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ORNGE memo flagged key safety issues

Oct. 7, 2013, Mississauga, Ont. - Months before May's deadly crash of an ORNGE air ambulance helicopter in Moosonee, a safety officer at the northern Ontario base warned the combination of "green" pilots and night flights was putting safety at risk.


October 7, 2013
By The Hamilton Spectator

Topics

And he warned that the "holes in the Swiss
cheese are beginning to line up," a prophetic warning of the accident to
come.

That memo is one of several obtained by the
Star that flag concerns in the organization in the run-up to the May 31
accident that killed two pilots and two flight paramedics.

In one note to ORNGE, an inspector with
Transport Canada raised questions about "black hole" operations — one
scenario that may lie at the heart of the crash now being probed by the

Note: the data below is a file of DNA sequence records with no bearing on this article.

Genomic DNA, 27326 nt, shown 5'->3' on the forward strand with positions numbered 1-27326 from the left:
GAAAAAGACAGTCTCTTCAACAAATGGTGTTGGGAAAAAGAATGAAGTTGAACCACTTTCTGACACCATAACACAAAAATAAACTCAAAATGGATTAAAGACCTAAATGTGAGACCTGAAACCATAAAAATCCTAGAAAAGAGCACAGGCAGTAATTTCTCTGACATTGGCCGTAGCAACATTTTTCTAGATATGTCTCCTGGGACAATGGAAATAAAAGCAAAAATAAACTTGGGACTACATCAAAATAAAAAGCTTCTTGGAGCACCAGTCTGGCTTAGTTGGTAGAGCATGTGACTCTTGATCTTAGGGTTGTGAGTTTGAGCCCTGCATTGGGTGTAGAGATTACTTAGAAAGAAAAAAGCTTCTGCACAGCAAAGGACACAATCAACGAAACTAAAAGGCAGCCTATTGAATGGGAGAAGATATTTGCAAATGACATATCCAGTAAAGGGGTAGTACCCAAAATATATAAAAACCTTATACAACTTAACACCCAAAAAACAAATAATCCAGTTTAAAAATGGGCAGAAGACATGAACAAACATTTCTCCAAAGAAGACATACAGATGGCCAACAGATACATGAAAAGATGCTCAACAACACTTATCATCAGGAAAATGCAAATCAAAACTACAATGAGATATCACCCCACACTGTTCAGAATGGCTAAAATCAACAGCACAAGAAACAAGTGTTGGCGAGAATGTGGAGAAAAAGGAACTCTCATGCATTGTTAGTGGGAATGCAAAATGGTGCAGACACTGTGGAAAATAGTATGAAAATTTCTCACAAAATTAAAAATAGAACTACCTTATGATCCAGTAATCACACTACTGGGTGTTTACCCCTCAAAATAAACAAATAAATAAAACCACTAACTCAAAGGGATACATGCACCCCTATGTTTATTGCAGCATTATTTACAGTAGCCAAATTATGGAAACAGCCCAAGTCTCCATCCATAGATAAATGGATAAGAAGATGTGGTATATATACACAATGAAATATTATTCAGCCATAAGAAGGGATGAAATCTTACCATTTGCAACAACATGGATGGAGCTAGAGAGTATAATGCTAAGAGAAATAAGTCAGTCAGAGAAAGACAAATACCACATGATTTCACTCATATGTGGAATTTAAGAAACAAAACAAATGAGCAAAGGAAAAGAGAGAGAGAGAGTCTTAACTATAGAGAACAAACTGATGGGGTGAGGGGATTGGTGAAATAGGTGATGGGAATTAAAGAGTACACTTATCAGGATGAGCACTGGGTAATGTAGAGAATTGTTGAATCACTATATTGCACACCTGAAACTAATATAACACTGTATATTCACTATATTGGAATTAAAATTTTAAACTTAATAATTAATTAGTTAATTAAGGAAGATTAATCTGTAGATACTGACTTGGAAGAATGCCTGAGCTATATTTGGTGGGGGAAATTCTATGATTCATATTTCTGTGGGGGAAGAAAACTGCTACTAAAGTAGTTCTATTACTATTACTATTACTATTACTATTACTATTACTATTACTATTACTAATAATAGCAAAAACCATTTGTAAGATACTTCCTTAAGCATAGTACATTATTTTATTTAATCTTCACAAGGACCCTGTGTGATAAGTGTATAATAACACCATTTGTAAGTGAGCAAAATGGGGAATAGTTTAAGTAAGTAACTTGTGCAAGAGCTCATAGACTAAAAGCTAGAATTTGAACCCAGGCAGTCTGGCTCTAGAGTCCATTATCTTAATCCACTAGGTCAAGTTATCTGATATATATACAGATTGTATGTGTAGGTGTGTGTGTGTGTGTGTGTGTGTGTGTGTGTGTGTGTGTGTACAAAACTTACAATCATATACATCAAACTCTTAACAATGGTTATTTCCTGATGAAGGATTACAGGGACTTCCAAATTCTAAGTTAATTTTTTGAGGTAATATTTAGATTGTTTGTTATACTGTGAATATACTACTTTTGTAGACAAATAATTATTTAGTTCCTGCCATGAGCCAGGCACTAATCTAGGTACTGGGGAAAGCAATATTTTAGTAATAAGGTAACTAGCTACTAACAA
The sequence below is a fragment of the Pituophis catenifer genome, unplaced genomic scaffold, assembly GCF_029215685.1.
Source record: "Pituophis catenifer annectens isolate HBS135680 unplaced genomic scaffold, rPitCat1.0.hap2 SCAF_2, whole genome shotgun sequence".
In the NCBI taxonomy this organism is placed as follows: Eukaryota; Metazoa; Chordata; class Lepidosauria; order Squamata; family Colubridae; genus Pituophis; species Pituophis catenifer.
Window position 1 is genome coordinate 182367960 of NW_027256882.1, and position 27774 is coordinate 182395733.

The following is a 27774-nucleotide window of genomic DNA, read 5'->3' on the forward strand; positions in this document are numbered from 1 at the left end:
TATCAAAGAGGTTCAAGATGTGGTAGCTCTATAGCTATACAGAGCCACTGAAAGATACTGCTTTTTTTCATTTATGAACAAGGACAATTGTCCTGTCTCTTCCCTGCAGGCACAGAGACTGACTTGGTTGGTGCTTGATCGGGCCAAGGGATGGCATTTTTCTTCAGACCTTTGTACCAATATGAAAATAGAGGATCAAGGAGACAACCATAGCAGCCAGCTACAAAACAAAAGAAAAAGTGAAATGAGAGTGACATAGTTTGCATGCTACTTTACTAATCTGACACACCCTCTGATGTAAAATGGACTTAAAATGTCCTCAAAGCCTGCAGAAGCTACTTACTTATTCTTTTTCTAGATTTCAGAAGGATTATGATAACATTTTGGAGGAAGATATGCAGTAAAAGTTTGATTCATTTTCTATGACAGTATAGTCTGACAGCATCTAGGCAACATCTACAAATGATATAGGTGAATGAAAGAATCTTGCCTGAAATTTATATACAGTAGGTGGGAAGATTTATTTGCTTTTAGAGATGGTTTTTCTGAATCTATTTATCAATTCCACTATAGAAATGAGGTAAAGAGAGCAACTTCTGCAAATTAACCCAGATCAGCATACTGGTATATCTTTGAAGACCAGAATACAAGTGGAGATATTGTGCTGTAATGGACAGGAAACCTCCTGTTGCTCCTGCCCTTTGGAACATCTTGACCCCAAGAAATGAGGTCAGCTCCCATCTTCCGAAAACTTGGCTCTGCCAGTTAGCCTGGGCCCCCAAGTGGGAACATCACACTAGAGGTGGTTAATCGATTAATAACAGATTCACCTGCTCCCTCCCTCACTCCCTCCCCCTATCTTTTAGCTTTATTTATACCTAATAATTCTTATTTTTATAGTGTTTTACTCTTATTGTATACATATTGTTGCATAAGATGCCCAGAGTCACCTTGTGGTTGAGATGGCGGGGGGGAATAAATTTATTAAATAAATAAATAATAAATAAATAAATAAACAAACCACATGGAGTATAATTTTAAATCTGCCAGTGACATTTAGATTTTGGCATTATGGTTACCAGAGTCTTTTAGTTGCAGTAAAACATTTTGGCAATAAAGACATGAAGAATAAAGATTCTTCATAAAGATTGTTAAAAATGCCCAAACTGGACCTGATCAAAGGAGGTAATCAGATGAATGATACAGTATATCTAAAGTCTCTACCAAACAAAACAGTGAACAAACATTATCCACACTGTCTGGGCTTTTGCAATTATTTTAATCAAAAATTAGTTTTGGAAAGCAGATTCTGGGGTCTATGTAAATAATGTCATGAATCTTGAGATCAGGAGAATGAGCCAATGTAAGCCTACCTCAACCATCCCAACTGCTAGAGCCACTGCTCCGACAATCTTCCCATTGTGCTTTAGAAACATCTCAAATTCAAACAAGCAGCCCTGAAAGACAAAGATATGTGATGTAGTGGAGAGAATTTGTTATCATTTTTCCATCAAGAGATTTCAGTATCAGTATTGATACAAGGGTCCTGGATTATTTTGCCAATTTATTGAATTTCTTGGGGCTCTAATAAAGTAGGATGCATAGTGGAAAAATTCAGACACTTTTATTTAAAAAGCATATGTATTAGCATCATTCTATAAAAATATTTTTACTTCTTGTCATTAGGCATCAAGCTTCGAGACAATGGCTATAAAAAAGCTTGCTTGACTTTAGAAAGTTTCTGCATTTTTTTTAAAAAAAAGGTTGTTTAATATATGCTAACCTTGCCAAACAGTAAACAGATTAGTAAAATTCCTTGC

Transportation Safety Board of Canada.

In the weeks after the accident, veteran
pilots at ORNGE as well as in the industry voiced concerns about
"green-on-green" — the pairing of two pilots relatively inexperienced in
their positions.

Now documents obtained by the Star under the
province's Freedom of Information Act reveal that some of those same
concerns were being aired within the organization prior to the crash.

In his Sept. 11, 2012 note, Malcolm Macleod,
the base safety officer in Moosonee, near James Bay, noted that two new
hires at the base were scheduled to start immediately on night shifts.

Such flights are challenging in remote areas
because the lack of lights on the ground can create a disorienting
darkness.

Macleod cited a previous occasion when two
pilots were brought in from Thunder Bay for flying assignments though
neither had previously flown at Moosonee.

"This seems to me to be a real safety
concern," he wrote to ORNGE's safety manager and flight operations
director.

"I feel that safety is being jeopardized in
an effort to make sure the slots are filled," he wrote. "What happened
to the green-on-green policy, gentlemen the holes in the Swiss cheese